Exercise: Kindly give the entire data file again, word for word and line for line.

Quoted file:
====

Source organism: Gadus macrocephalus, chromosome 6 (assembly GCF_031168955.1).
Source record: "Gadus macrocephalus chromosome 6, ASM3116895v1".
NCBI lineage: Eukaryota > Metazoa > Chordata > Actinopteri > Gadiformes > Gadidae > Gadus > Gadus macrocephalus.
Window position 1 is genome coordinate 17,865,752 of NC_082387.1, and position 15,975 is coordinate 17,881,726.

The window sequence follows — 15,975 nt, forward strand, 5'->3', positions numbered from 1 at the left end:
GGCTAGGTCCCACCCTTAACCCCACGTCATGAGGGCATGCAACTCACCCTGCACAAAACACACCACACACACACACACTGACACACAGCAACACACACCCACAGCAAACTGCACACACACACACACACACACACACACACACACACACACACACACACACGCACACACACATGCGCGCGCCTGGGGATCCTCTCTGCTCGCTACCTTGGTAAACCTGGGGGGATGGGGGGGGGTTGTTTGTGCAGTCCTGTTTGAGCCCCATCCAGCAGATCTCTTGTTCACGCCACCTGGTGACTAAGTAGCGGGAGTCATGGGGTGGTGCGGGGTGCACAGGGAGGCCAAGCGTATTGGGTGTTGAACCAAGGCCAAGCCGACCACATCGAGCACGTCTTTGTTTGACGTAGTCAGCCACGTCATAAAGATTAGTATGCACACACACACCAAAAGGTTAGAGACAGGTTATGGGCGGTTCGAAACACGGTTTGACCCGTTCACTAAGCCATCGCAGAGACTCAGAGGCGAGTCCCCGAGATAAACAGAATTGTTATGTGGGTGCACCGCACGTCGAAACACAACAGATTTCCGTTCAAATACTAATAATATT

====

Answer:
Source organism: Gadus macrocephalus, chromosome 6 (assembly GCF_031168955.1).
Source record: "Gadus macrocephalus chromosome 6, ASM3116895v1".
NCBI lineage: Eukaryota > Metazoa > Chordata > Actinopteri > Gadiformes > Gadidae > Gadus > Gadus macrocephalus.
Window position 1 is genome coordinate 17,865,752 of NC_082387.1, and position 15,975 is coordinate 17,881,726.

The window sequence follows — 15,975 nt, forward strand, 5'->3', positions numbered from 1 at the left end:
GGCTAGGTCCCACCCTTAACCCCACGTCATGAGGGCATGCAACTCACCCTGCACAAAACACACCACACACACACACACTGACACACAGCAACACACACCCACAGCAAACTGCACACACACACACACACACACACACACACACACACACACACACACACACGCACACACACATGCGCGCGCCTGGGGATCCTCTCTGCTCGCTACCTTGGTAAACCTGGGGGGATGGGGGGGGGTTGTTTGTGCAGTCCTGTTTGAGCCCCATCCAGCAGATCTCTTGTTCACGCCACCTGGTGACTAAGTAGCGGGAGTCATGGGGTGGTGCGGGGTGCACAGGGAGGCCAAGCGTATTGGGTGTTGAACCAAGGCCAAGCCGACCACATCGAGCACGTCTTTGTTTGACGTAGTCAGCCACGTCATAAAGATTAGTATGCACACACACACCAAAAGGTTAGAGACAGGTTATGGGCGGTTCGAAACACGGTTTGACCCGTTCACTAAGCCATCGCAGAGACTCAGAGGCGAGTCCCCGAGATAAACAGAATTGTTATGTGGGTGCACCGCACGTCGAAACACAACAGATTTCCGTTCAAATACTAATAATATT